If a slip, trip or fall injury has set you back, we'll help you move forward

If you have been injured in a slip, trip or fall, we can help.

You can make a compensation claim for a slip, trip or fall with the help and support of a personal injury solicitor.

If someone else was responsible for your injuries, you may be entitled to claim No Win, No Fee compensation.

1/3 or work injuries are from slips and trips - you are not alone

Slips, trips and falls on the same level account for 32% of injuries in the workplace (hse.gov.uk).

Injuries resulting from uneven pavements, trailing cables, poor lighting and wet surfaces, are common occurrences in supermarkets, public transport, shops, pavements, parks and other public places.

Am I eligible for slip, trip or fall injury compensation?

You will be able to claim compensation if you've been injured or diagnosed with an illness in the last three years and it wasn't your fault.

Use our injury claim calculator to find out if you can claim. Or you can call 0800 376 1001 to speak to a specialist advisor. Find out in minutes if you have a claim.

Can I claim if I feel I was partly responsible for my accident?

Determining who is to blame for an accident is not always black and white.

In our recent 2024 Public Liability Injury Claimant Survey, 17.45% of respondents believed they may have been partly (or wholly) responsible for their injuries.

The legal term for cases where an injured person was (to some extent) responsible for their injuries is 'contributory negligence'. If there is fault on both sides of a claim, it is possible to pay reduced compensation on a split liability agreement.

Read more:

Can I claim if I feel I was partly responsible for my accident?

How long after a slip, trip or fall injury do I have to claim compensation?

In most cases, you have up to 3 years from the date of your accident or injury to start a claim.

For an injured child, the three-year limitation period begins on their 18th birthday, giving them until they are 21 to start a claim.

How much compensation can I claim for a slip, trip or fall injury?

The amount of money you could claim for your injury will depend on:

  • the seriousness of your injury, and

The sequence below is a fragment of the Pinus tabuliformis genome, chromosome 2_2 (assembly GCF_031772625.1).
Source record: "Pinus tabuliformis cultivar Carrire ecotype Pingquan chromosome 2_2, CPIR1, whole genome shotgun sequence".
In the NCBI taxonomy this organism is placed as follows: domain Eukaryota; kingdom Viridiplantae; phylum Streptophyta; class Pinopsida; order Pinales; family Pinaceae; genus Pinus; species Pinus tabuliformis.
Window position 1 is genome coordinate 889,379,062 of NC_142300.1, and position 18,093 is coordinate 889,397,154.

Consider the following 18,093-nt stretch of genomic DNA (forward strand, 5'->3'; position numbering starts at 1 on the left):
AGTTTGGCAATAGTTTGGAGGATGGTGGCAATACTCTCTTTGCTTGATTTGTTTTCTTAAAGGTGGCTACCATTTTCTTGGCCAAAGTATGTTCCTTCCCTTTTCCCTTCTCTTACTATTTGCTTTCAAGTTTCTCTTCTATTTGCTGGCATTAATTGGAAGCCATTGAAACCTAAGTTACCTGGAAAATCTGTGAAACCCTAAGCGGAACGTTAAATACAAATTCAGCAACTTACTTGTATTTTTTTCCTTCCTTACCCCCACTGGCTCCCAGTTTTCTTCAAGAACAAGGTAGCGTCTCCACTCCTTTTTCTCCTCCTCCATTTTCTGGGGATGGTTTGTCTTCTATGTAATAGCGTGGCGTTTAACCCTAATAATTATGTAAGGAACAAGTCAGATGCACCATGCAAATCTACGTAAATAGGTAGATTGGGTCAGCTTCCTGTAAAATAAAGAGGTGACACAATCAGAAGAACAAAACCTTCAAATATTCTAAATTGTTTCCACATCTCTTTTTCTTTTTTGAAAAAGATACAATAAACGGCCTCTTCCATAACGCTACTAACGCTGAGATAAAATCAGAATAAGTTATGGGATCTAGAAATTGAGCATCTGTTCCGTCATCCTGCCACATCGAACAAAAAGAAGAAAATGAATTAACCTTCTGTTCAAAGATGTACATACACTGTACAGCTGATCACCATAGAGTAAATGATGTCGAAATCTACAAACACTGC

• any financial losses or costs you have incurred.

At the start of your claim, your solicitor will consider the many ways your injuries have affected your life. Your solicitor will take these considerations into account to calculate the correct compensation award.

Slip, trip or fall injury compensation calculator

Get an accurate compensation estimate (including for multiple injuries), confirm your legal position, and check if you have a No Win, No Fee claim.

Updated July 2024 Compensation Calculator v3.04

Average slip or trip injury general damages compensation

The following slip or trip injury payouts refer to the Guidelines for the Assessment of General Damages in Personal Injury Cases, Sixteenth Edition by the Judicial College (oup.com).

These tables are used by solicitors or by the courts as a starting point when calculating your compensation.

Please note: these average figures represent general damages only, and do not include any element of special damages (e.g. lost wages).

Example Amount
Ankle injury
Minor injury with full recovery Up to £12,490
Full recovery or with mild ongoing symptoms £12,490 to £24,170
Severe injury with permanent symptoms £28,460 to £45,510
Back injury
Full recovery within 3 months Up to £2,230
Full recovery within 2 years £2,230 to £7,170
Full or nearly full recovery within 5 years £7,170 to £11,370
Elbow injury
No significant long-term problems Up to £11,450
Some long-term problems £14,230 to £29,100
Severe and disabling injury £35,610 to £49,850
Knee injury
Minimal ongoing symptoms Up to £12,490
Mild long-term symptoms £13,490 to £23,810
Less severe long-term disability £23,810 to £39,510
Pelvis and hip injury
Soft tissue injury Up to £3,590
Serious but with no permanent disability £11,450 to £35,610
Less extensive fractures £56,270 to £71,280
Shoulder injury
Soft tissue injury Up to £7,170
Dislocation £11,610 to £17,450
Wrist injury
Wrist fracture recovering within one year £3,210 to £4,310
Taking around two years to heal completely Up to £9,620
Causing permanent pain and stiffness £11,450 to £22,270

General damages

General damages are awarded for pain, suffering and loss of amenity (PSLA). The Judicial College publishes a table of guidelines for personal injury awards, to help solicitors to calculate damages.

How is compensation calculated if I have multiple injuries?

Special damages

If it can be proved that your injury left you unable to work, special damages can be awarded for any lost earnings, loss of commission or bonuses, and loss of pension contributions. It may also be possible to claim for loss of future earnings, if the medical prognosis establishes that you won't be able to work for any period in the future.

These damages will also cover the cost of any medical procedures you might need to treat or recover from your injury such as pain medication and psychological support.

Read more:

A complete list of recoverable losses in a personal injury claim

What are the average compensation payouts for slip, trip and fall claims?

Average compensation payouts are not a useful guide when calculating your compensation, for two reasons:

  1. Your compensation will be based on your specific injuries, not on an average. Different injuries, with different recovery periods, will be awarded different levels of compensation.
    If your injuries were serious, leading to long-term or permanent symptoms, average payouts could be much less than the amount you will be awarded.